Why Wine is Good For You!

If a vinter were to tell you, in one of his advertisements, that you ought to drink wine because it is the best of all tranquilizersâ€"one product of nature that relaxes you gently with no harm to your systemâ€"he would be promptly taken to task by the United States Government, which has the power to revoke his license and put him out of business. There is a certain federal regulation, ambiguous in its language but backed up by some unambiguous bureaucratic rulings, that effectively prevents him from advertising this important truth.

It is high time that someone came forth with that best of all reasons (there are plenty of others!) why tension-tormented America should include wine in its daily diet! Before anyone asks "Aren't beer, whiskey and gin the same as wine?" and "Are you advocating that we all become alcoholics?" lets address both questions.

Wine is essentially a natural product; malt and distilled beverages are manufactured. The grape is the only fruit that will preserve itself naturally, without anything being added or taken away. This is because it contains fermentable sugars and because the dust like "bloom" on its skin contains natural yeasts that can ferment those sugars into alcohol. If we crush a handful of grapes and leave the juice in a cup, it will turn into wine.

There is a great deal more in wine than mere alcohol. It has been medically substantiated that wines, depending on their type, contain not only fruit sugars valuable in the human diet, but in addition are the only common alcoholic beverages containing significant quantities of the B vitamins, plus all of the thirteen mineral elements recognized as essential to maintain animal and human life. They also have the ability to improve appetite and promote digestion. A glass of Malbec a day can actually improve your health.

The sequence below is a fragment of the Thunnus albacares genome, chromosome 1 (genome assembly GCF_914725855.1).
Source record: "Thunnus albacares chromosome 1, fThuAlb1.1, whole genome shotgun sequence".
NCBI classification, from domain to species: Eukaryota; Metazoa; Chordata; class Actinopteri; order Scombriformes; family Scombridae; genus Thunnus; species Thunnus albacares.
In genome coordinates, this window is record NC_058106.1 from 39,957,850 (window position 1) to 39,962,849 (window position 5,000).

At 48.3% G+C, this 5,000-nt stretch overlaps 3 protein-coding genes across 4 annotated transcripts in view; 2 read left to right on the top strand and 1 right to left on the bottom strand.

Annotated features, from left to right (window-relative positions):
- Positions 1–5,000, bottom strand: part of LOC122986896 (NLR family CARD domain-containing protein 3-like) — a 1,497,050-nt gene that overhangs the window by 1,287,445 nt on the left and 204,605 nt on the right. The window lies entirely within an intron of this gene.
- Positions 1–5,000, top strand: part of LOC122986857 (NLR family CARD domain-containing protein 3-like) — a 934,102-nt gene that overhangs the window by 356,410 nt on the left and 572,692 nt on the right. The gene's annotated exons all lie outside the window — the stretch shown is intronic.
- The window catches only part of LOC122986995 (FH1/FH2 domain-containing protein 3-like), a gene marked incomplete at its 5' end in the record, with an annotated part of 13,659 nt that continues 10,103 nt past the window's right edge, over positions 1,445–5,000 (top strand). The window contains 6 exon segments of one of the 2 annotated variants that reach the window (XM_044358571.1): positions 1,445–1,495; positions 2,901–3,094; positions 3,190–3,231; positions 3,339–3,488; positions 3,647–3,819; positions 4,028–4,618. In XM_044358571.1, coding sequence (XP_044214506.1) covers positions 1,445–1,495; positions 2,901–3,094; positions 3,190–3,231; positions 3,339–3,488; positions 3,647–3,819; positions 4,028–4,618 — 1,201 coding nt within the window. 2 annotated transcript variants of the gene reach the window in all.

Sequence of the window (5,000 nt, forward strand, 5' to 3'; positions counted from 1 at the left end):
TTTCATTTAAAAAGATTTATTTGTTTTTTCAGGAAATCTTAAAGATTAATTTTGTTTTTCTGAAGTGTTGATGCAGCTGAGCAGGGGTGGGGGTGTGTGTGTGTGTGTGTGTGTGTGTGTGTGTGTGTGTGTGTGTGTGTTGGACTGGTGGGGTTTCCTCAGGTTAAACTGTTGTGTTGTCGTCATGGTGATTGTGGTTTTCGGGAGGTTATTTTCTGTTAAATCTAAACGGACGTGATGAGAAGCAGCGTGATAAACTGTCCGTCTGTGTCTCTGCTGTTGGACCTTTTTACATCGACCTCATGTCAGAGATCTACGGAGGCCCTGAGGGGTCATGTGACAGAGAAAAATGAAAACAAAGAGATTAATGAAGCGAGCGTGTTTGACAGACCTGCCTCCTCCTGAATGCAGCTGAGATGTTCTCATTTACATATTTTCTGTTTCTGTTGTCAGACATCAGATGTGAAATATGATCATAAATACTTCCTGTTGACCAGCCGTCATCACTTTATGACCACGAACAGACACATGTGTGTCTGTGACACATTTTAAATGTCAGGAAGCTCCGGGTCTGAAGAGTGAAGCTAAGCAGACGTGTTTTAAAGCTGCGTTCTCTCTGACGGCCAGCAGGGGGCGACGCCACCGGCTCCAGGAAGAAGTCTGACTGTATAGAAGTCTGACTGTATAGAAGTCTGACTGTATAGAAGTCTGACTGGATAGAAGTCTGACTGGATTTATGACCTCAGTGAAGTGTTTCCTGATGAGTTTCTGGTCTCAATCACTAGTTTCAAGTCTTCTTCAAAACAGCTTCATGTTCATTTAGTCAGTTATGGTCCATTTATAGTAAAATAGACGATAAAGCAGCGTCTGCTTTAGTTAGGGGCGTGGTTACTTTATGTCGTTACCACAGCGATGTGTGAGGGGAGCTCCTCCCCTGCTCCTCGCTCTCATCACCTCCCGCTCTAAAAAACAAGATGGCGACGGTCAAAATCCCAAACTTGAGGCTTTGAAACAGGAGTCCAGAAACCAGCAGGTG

It is their non-alcoholic components, not found in spirituous beverages that make wines behave differently in the human body. Somehow, in ways not yet fully understood by medical researchers, the organic acids, esters, and nitrogen-bearing compounds in wines slow down the rate at which the alcohol in wines enters your blood stream. The slow rate of absorption is important. Your blood-alcohol level, when you drink wine, reaches a plateau instead of a peak; the alcohol circulates at low levels through your body, where it lulls and helps to relax your jumpy nerve centers; you feel a pleasant glow. The pleasant feeling from wine lasts longer than that from other drinks. Alcohol from the others gets into your blood more quickly; its effects are more sudden and more pronounced.

In other words, don't drink wine for a "kick," because if it's a kick you want, you will get it fastest and hardest from vodka. Wine's alcoholic effect is more gradual. If you haven't already discovered for yourself the relaxing quality of a fine glass of Petite Sirah, ask a few of your friends if wine doesn't make them sleepy more readily than a stronger drink does.

Some noted medical authorities have said that wine could well supplant 90% of the drugs used to induce sleep. There is also reason to wonder whether Americans would be gulping well over 65,000,000 aspirin tablets every twenty-four hours to reduce pain if more people used wine.

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About The Author, Sarah Martin
Sarah Martin is a freelance marketing writer based out of San Diego, CA. She specializes in fine wines, the history of California vineyards, and wine-making. She particularly enjoys a fine glass of Petite Sirah or Malbec. To learn more about the wide variety of grape types available, please visit http://www.wineaccess.com/wine/grape.